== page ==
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Academic Background

B.S.  University of California, San Diego, 1979
Ph.D.  University of Pittsburgh, 1984

Postdoctoral Fellow 1985 - 1989

Molecular Neurobiology Laboratory
The Salk Institute for Biological Studies

Academic Appointments

Assistant Professor, 1989 - 1992
Department of Biochemistry, Dartmouth Medical School
Assistant then Associate Professor, 1992 - 2000
Department of Molecular Medicine, University of Texas Health Science Center, San Antonio
Associate Professor then Professor, 2000 - 2017
Department of Psychiatry, University of Massachusetts Medical School
Professor, 2018 - present
Department of Neurobiology, University of Massachusetts Medical School

Molecular Mechanisms Regulating Synaptic Plasticity in Nicotine Addiction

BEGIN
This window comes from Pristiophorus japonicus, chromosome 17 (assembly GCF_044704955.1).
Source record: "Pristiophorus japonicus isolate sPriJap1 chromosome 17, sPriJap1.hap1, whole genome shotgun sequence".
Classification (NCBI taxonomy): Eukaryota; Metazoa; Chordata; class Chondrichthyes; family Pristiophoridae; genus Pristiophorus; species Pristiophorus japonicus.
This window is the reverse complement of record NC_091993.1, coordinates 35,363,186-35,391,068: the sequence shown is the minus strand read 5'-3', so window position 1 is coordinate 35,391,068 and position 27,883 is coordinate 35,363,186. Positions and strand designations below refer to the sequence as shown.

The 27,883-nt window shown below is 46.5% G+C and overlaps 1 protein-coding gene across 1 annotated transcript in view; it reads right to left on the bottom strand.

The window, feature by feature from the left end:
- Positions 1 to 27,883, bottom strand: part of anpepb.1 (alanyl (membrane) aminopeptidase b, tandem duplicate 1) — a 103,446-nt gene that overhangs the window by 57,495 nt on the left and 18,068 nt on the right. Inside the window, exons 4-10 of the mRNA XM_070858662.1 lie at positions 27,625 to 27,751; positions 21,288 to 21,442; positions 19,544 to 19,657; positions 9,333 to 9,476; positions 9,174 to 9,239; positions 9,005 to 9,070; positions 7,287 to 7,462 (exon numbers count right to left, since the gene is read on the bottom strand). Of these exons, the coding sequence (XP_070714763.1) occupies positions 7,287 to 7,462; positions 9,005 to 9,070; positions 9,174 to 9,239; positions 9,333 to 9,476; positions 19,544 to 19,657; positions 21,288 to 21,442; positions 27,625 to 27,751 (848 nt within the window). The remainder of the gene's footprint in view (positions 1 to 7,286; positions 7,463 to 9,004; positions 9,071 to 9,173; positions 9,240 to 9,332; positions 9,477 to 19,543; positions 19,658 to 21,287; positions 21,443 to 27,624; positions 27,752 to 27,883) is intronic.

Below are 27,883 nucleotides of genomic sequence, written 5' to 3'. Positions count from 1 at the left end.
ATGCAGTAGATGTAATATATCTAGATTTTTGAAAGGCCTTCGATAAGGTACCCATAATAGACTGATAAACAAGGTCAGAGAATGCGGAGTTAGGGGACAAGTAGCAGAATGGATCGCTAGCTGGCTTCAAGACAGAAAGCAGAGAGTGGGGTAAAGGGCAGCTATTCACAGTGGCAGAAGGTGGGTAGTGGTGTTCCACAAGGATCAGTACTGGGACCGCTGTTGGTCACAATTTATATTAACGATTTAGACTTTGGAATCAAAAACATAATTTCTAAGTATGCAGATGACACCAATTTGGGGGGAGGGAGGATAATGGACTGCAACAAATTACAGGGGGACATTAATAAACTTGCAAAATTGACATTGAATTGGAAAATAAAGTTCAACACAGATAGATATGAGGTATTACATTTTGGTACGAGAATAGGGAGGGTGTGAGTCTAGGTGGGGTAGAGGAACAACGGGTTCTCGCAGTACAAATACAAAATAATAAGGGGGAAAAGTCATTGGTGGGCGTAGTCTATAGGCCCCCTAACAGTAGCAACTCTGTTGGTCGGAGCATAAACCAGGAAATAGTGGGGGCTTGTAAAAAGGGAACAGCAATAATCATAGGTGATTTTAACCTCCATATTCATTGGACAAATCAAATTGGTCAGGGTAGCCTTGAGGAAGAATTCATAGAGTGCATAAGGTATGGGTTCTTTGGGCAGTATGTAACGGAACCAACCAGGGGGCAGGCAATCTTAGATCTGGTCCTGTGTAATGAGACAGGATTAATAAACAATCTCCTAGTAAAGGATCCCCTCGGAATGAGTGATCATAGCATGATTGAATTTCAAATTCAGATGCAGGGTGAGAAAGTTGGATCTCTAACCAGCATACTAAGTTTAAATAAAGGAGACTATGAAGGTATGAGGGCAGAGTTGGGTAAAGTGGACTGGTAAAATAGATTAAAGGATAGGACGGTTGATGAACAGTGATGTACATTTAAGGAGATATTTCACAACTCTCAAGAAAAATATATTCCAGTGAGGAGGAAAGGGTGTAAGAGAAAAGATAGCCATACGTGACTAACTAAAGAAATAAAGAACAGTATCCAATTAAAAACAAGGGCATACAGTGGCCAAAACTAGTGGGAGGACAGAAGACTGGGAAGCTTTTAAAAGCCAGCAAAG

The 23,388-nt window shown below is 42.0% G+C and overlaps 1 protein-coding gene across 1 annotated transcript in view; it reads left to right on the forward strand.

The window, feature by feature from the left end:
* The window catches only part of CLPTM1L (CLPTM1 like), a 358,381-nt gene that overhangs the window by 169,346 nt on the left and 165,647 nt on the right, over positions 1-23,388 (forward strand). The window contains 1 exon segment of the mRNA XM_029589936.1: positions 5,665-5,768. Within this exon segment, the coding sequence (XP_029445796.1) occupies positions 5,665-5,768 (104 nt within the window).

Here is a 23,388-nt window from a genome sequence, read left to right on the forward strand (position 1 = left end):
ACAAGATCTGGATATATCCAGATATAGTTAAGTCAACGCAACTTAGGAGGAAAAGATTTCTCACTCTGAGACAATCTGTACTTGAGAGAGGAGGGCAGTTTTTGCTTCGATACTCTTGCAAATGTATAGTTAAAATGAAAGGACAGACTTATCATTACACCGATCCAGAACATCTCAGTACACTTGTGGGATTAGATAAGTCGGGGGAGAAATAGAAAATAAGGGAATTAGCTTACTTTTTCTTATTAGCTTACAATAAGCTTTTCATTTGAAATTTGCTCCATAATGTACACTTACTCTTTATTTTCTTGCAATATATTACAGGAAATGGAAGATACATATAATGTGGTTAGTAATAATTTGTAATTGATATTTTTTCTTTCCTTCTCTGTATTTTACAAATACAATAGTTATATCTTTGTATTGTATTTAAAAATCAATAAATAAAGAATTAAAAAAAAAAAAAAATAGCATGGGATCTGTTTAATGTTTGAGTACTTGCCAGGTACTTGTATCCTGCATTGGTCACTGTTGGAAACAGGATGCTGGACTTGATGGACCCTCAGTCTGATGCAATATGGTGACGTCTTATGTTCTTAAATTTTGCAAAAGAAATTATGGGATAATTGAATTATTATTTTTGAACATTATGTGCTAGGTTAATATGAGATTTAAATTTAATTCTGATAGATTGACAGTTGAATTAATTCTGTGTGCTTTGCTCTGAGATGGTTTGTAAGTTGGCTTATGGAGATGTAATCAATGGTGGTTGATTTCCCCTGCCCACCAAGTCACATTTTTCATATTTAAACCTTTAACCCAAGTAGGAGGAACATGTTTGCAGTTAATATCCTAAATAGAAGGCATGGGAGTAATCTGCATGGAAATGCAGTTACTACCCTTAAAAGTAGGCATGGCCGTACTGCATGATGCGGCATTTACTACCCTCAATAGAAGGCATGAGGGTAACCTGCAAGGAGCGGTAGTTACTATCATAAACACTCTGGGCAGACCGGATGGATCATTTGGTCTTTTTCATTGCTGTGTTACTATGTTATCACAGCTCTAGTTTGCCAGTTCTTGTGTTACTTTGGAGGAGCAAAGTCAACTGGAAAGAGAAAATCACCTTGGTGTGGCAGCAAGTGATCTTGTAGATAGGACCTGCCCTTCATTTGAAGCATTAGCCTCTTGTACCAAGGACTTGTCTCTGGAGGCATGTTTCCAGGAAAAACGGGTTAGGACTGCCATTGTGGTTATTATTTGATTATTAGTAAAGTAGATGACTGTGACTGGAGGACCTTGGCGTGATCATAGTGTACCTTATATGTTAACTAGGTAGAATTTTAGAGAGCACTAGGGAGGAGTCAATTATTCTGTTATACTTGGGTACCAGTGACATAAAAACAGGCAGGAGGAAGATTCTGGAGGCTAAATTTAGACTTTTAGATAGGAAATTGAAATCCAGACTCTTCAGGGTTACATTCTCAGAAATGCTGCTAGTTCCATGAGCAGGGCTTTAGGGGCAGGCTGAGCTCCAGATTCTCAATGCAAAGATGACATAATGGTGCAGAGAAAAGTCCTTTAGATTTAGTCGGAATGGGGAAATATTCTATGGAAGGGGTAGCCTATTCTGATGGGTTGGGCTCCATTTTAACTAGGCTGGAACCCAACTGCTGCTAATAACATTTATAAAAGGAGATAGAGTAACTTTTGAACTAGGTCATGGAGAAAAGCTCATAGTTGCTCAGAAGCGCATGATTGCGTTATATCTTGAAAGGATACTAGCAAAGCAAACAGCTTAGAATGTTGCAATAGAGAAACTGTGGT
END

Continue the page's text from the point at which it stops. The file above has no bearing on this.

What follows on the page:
Tobacco use causes approximately five million deaths worldwide annually and is the leading cause of preventable mortality in the world.  Nicotine is a highly addictive component of tobacco that binds to and activates a family of ligand-gated ion channels, nicotinic acetylcholine receptors (nAChRs) that are normally activated by the endogenous neurotransmitter, acetylcholine.  Activation of the receptors in the dopaminergic (DAergic) mesocorticolimbic reward pathway is thought to underlie the initiation of addiction whereas signaling through nAChRs in a ventral tegmental area-interpeduncular nucleus-medial habenula pathway that feeds into the reward pathway is thought to play a key role in eliciting nicotine withdrawal symptoms.  One of the challenges in understanding nicotine’s affect on nAChRs arises from the existence of multiple nAChR subtypes, each exhibiting unique electrophysiological properties and varying affinities for nicotine.  Eleven distinct neuronal nAChR subunits have been identified (alpha2-7, alpha9, alpha10 and beta2-4).  Five subunits co-assemble to form receptors with the subunit composition of each channel determining its pharmacological and biophysical properties.  Chronic nicotine exposure alters the expression of nAChR subtypes, which likely contributes to nicotine dependence; however, the underlying mechanisms regulating these changes remain unclear.  A growing body of evidence indicates that nicotine and cigarette smoke alters the expression of small 21-24 nucleotide long regulatory molecules, referred to as microRNAs (miRNAs).  We recently used a multifaceted approach involving bioinformatics, miRNA library screening, site-directed mutagenesis and gene expression analysis, to identify a limited number of miRNAs that functionally interact with the 3-untranslated regions (3′-UTRs) of mammalian neuronal nAChR subunit genes.  In silico analyses revealed specific, evolutionarily conserved sites within the 3′-UTRs through which the miRNAs regulate gene expression.  Mutating these sites disrupted miRNA regulation confirming the in silico predictions.  In addition, the miRNAs that target nAChR 3′-UTRs are expressed in the brain and are regulated by chronic nicotine exposure.  Our current work is focused upon the physiological roles these miRNAs play in regulating nAChR expression in the context of nicotine addiction using a plethora of molecular, biophysical and behavioral analyses.  Our long-term goal is to understand how these miRNAs alter nAChR expression and thereby the functional circuitry underlying addiction.  It is our hope that this work will lead to novel targets for therapeutic intervention for smoking cessation as the very few number of therapies currently available are of limited utility.

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